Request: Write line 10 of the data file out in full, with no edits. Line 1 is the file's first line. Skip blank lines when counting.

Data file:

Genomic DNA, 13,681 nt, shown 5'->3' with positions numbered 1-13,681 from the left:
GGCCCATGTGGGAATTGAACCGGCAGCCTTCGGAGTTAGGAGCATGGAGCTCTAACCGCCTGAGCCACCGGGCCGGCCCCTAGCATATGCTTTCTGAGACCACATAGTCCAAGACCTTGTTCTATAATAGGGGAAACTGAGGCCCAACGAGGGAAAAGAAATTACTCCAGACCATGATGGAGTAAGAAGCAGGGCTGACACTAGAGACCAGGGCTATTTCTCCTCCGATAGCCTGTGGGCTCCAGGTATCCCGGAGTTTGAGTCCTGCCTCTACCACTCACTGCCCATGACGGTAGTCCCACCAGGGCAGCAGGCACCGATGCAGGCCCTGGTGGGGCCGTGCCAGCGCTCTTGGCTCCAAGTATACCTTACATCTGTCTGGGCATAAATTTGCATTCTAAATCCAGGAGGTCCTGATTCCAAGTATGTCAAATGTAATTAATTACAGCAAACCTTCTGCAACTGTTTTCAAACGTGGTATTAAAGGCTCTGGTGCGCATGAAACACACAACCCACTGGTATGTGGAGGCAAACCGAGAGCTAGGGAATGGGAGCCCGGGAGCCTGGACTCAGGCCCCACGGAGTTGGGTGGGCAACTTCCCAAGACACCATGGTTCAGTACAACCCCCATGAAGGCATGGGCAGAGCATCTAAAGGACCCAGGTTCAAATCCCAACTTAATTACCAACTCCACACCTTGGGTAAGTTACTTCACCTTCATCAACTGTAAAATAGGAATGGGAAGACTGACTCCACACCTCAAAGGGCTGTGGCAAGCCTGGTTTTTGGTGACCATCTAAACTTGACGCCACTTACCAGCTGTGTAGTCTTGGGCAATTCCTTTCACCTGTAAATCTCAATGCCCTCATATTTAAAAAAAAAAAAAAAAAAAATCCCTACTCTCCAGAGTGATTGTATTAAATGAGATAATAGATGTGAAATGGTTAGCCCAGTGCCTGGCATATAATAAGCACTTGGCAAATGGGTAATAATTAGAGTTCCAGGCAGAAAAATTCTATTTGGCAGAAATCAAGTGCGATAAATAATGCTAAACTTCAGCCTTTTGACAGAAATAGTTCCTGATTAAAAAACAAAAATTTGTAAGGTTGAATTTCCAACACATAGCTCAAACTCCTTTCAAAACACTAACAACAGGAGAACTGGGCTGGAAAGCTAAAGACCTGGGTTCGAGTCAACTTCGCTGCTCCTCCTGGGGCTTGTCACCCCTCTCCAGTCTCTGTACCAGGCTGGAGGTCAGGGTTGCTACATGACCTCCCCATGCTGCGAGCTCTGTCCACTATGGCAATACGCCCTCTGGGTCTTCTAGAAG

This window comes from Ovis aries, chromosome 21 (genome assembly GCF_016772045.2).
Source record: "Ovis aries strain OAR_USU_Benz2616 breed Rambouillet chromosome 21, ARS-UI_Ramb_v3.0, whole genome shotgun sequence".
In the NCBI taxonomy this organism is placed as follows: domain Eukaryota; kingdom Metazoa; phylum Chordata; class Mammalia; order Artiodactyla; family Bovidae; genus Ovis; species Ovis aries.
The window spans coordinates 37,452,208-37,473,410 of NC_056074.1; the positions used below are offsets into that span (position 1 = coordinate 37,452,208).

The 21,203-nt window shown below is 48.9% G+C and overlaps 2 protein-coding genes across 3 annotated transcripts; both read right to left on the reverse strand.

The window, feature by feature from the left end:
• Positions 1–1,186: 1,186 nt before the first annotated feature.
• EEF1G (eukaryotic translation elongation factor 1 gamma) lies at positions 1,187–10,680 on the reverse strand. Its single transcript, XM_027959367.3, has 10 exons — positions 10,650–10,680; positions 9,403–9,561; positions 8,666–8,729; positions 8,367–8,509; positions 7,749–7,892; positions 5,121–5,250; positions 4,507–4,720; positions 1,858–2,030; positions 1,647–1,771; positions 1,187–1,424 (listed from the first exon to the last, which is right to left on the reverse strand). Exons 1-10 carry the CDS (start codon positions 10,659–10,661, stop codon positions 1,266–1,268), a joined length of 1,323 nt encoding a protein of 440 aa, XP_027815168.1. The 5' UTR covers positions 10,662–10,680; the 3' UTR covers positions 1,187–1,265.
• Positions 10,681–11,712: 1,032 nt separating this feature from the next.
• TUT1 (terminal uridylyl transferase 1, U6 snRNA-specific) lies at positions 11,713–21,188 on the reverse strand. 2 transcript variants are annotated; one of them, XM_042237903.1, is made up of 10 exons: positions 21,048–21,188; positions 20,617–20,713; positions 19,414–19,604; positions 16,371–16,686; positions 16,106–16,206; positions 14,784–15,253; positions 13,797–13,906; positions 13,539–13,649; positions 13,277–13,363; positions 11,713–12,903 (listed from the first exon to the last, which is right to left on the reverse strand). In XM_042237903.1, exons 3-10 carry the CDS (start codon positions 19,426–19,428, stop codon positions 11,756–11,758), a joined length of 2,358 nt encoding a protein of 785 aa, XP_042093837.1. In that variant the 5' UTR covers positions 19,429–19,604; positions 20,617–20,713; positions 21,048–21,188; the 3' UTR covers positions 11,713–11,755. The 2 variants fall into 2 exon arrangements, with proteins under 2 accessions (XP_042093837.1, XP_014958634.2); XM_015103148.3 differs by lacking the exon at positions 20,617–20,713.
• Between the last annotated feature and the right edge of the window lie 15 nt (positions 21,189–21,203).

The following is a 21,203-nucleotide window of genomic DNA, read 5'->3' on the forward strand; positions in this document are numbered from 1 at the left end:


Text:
• EEF1G (eukaryotic translation elongation factor 1 gamma) lies at positions 1,187–10,680 on the reverse strand. Its single transcript, XM_027959367.3, has 10 exons — positions 10,650–10,680; positions 9,403–9,561; positions 8,666–8,729; positions 8,367–8,509; positions 7,749–7,892; positions 5,121–5,250; positions 4,507–4,720; positions 1,858–2,030; positions 1,647–1,771; positions 1,187–1,424 (listed from the first exon to the last, which is right to left on the reverse strand). Exons 1-10 carry the CDS (start codon positions 10,659–10,661, stop codon positions 1,266–1,268), a joined length of 1,323 nt encoding a protein of 440 aa, XP_027815168.1. The 5' UTR covers positions 10,662–10,680; the 3' UTR covers positions 1,187–1,265.